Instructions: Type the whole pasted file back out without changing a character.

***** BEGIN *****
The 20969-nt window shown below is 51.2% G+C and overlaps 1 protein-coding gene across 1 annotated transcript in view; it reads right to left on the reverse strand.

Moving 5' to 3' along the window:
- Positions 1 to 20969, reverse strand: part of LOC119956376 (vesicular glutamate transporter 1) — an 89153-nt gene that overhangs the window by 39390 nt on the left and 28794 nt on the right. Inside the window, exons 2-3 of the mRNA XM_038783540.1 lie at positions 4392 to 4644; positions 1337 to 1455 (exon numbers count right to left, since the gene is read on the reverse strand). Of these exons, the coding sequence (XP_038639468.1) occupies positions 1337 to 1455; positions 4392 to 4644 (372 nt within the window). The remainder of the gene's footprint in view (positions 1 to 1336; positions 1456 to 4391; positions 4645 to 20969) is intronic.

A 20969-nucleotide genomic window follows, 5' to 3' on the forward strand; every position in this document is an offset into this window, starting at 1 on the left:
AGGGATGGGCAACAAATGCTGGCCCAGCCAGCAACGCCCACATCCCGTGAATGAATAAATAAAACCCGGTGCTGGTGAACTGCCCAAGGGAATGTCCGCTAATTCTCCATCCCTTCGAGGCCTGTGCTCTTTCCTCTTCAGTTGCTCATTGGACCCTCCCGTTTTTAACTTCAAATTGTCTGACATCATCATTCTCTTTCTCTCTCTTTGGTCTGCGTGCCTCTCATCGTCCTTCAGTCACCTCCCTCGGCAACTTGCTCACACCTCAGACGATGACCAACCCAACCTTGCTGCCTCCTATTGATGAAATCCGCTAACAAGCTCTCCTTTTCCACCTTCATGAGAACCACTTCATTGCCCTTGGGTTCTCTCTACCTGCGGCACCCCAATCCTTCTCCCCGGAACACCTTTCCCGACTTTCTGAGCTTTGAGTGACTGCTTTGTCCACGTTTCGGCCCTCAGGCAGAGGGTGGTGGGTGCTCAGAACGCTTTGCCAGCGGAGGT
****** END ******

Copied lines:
The 20969-nt window shown below is 51.2% G+C and overlaps 1 protein-coding gene across 1 annotated transcript in view; it reads right to left on the reverse strand.

Moving 5' to 3' along the window:
- Positions 1 to 20969, reverse strand: part of LOC119956376 (vesicular glutamate transporter 1) — an 89153-nt gene that overhangs the window by 39390 nt on the left and 28794 nt on the right. Inside the window, exons 2-3 of the mRNA XM_038783540.1 lie at positions 4392 to 4644; positions 1337 to 1455 (exon numbers count right to left, since the gene is read on the reverse strand). Of these exons, the coding sequence (XP_038639468.1) occupies positions 1337 to 1455; positions 4392 to 4644 (372 nt within the window). The remainder of the gene's footprint in view (positions 1 to 1336; positions 1456 to 4391; positions 4645 to 20969) is intronic.

A 20969-nucleotide genomic window follows, 5' to 3' on the forward strand; every position in this document is an offset into this window, starting at 1 on the left:
AGGGATGGGCAACAAATGCTGGCCCAGCCAGCAACGCCCACATCCCGTGAATGAATAAATAAAACCCGGTGCTGGTGAACTGCCCAAGGGAATGTCCGCTAATTCTCCATCCCTTCGAGGCCTGTGCTCTTTCCTCTTCAGTTGCTCATTGGACCCTCCCGTTTTTAACTTCAAATTGTCTGACATCATCATTCTCTTTCTCTCTCTTTGGTCTGCGTGCCTCTCATCGTCCTTCAGTCACCTCCCTCGGCAACTTGCTCACACCTCAGACGATGACCAACCCAACCTTGCTGCCTCCTATTGATGAAATCCGCTAACAAGCTCTCCTTTTCCACCTTCATGAGAACCACTTCATTGCCCTTGGGTTCTCTCTACCTGCGGCACCCCAATCCTTCTCCCCGGAACACCTTTCCCGACTTTCTGAGCTTTGAGTGACTGCTTTGTCCACGTTTCGGCCCTCAGGCAGAGGGTGGTGGGTGCTCAGAACGCTTTGCCAGCGGAGGT